And finally, the true impetus behind the blog post: a wonderful interview with Gene Davis about the exhibition and his artistic practice, conducted by CAM’s Curator of Collections John Gerard. As far as I can tell, no one has published a monograph on Davis since the paste up days, so perhaps this interview will prove useful for future researchers. Here is a link to the transcript:  Interview with Gene Davis.

Shelley Selim
2013-2015 Jeanne and Ralph Graham Collections Fellow
Cranbrook Art Museum

Saarinen Heaven at the Dam Site Inn

Cranbrook Sighting # 12
Sighter: Shelley Selim
Sighted: Saarinen Tulip Furniture Galore!
Location: The Dam Site Inn, Pellston, Michigan
Date: June 28, 2014

At the end of June my beau and I embarked on a Michigan road trip, driving up north to Mackinac and down the western coast of the state. The Island, Tunnel of Trees, Sleeping Bear Dunes, and plenty of breweries made the list, and when Cranbrook Art Museum director Gregory Wittkopp mentioned to me a restaurant and cocktail bar in Pellston filled with Eero Saarinen furniture, I knew we had to take a special detour.

Cocktail Bar at the Dam Site Inn, Pellston, Michigan

Behold, the Dam Site Inn! A staple on the Maple River since 1953, it seems little has changed about the decor since it opened, and how wonderfully so! It is quite a feeling to sip a Manhattan in this Saarinen tulip garden, and the wood paneling and whimsical brass light fixtures supplement the nostalgic ambiance. Aside from the furniture, my favorite decorative features of the bar were the textile wall panels, visible in the above photo and shown in detail below.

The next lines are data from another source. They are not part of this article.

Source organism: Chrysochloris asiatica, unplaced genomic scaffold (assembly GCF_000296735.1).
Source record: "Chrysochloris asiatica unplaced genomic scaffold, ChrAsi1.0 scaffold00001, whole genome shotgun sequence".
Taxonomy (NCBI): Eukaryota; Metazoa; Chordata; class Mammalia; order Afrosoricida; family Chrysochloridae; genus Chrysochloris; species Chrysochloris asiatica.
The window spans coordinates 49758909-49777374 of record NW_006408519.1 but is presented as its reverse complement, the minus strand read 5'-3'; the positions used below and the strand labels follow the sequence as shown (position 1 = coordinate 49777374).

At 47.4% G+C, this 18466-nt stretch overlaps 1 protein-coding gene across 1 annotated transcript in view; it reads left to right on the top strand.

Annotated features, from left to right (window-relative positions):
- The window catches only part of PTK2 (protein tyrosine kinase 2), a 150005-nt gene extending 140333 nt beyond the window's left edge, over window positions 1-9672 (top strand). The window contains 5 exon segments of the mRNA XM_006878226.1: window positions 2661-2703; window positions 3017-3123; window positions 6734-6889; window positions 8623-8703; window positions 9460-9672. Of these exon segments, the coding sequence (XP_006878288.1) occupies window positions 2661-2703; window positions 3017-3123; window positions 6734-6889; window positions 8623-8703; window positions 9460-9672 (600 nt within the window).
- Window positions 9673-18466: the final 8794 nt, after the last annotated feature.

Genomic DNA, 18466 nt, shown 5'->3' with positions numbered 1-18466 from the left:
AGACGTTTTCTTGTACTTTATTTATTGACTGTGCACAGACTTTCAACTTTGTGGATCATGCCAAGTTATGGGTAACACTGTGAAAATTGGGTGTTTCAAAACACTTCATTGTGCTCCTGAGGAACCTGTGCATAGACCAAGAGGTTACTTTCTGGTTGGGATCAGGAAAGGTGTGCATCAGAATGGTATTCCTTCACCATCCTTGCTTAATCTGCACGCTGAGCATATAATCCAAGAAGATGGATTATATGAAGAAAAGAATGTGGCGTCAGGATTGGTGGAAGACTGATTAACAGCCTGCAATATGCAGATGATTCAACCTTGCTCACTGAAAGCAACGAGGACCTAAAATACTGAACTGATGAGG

Wall covering at the Dam Site Inn

Biomorphic and boomerang patterns in glistening, silky gold–did a Ruth Adler Schnee textile get caught in a disco inferno? Incredible. A must-see if you ever find yourself in Pellston!

Shelley Selim
2013-2015 Jeanne and Ralph Graham Collections Fellow
Cranbrook Art Museum

Summer Exhibitions are Now Open!

After many weeks of install, Cranbrook Art Museum was thrilled to unveil six new summer exhibitions over the weekend! Our team of preparators at the museum is truly outstanding, and it was a joy to watch all of the shows slowly come to life through all of their hard work. When I’ve had spare moments these past few weeks, I’ve taken the opportunity to walk through the galleries and photograph some of the installation for our Instagram page. Here are a few more highlights of the design and construction process: